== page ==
Last Laugh

No animal as gay as man
In aped frivolity
Whose act enjoys the broadest span
Of humorosity
And though he laughs as best he can
His circumstance to see
The last of laughs upon his stand
Shall light eternity

© Loubert S Suddaby. All Rights Reserved.

Sonnet 453

Now she is gone and I sit here alone,
Perhaps it’s but one anguish less to ponder;
No more rank fervor searing to the bone,
That battle of the wills shall burn no longer.
I am not saddened; no not sad at all—
This feeling much akin to truce in war;
In truth a muted joy that none shall fall,
Relief now won, but yet no evened score.
But quiet peace is never to be shunned,
Mute solace is a refuge spirits seek
Where wounded souls stark feelings yet unplumbed
Can so be measured, be they bright or bleak;
And so in silence I now sit and muse,
Detente in love is but a loss we chose.

© Loubert S Suddaby. All Rights Reserved.

Sonnet 452

I took a trip upon a star one day
And saw massed souls all thronging heaven’s gate;
Wrought iron stood to block that pearly way,
Pressed hands in steepled form set there to wait;
The grounds were littered quite with crumpled prayers
That piled in mounds against the golden walls
And yet beyond the gilded confines there
The edifice seemed dark, as in a pall.
The keeper of the keys could not be seen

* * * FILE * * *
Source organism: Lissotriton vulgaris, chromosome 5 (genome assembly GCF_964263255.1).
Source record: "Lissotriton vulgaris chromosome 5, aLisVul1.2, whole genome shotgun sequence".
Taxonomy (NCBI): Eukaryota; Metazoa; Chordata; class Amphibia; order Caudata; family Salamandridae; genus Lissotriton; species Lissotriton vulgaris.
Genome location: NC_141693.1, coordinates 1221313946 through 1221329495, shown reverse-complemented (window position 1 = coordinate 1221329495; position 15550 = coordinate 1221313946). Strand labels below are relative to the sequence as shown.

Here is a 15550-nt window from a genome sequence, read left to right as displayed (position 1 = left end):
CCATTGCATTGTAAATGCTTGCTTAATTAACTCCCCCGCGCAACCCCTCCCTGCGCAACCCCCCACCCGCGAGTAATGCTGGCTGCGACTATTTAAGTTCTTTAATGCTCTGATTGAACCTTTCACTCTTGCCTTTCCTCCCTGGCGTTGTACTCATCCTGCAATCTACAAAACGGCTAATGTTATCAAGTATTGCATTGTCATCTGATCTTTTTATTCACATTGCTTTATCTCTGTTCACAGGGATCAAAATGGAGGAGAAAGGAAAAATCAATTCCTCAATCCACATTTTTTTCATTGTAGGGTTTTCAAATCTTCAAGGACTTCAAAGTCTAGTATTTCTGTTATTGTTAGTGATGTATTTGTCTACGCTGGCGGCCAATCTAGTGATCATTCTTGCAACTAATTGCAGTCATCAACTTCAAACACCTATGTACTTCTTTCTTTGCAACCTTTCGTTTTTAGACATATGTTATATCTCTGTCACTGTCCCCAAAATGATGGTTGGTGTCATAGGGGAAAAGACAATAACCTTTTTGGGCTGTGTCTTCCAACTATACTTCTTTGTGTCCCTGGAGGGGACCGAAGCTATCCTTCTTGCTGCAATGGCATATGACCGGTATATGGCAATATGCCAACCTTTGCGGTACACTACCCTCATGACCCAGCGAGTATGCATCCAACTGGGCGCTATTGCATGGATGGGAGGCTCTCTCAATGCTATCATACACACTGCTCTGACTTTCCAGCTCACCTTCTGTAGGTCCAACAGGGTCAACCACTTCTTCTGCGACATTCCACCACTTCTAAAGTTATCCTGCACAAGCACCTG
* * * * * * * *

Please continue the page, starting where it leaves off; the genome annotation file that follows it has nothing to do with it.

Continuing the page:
More gates beyond that door, a dozen sure,
At lower heights were scrawled some words obscene
And near the crowd a toppled lectern clear.
I wondered as I rode that stellar span,
Upon return, perhaps a novel plan.

Sonnet 451

Sweet Selena, I see you have returned,
Your silken smile now lights the forest bright;
Perhaps you knew each day my heart has yearned,
Each quiet evening longing for your sight.
I watch that point above the distant trees
Where you appear much like a cresting sail,
Proud ship of joy returned on scented breeze,
Hope buoyed delight, dear lover’s arms to hail.
Pale visage now above the velvet dark
Ascending slowly on the purple air
With mien of gilded princess you embark
Upon your journey to some kingdom fair.
I twilight lay awash in silver grace
Of burnished beams that do my soul embrace.

© Loubert S Suddaby. All Rights Reserved.

Sonnet 450

You have been liberated, I set you free
Now free to soil the very womb of time,
Yes free to lust for all life’s forgeries
And all the worth society defines.
What tenet proffered helped you to decide?
What chosen path subtends eternal bliss?
What crafted compass shall your soul now guide
Where forces dark lead not your heart amiss?
No more the surly bonds of hearth and home,
Those trying little hands that sap your life;
No burdened homilies like numbing gloam
That fail to venerate the makeless wife.
This sovranty, now but soft shackles worn;
And from false faith, a new oppression born.

© Loubert S Suddaby. All Rights Reserved.

Sonnet 449

Where yet fake virtue is now worn as fame
As plastic crown upon a well coiffed pate,
And of this goodness which we pend false name,
We show sad worth that words may never state;
‘I speak no evil for see this my charm
To ward off spirits that pure principles decay,
And so accord myself all pious harm
To punish those who dare sweet truth betray.’
So now here self declared, a moral god
And thus in proud pomposity to rule
O’er serfs that clear deserve to be down trod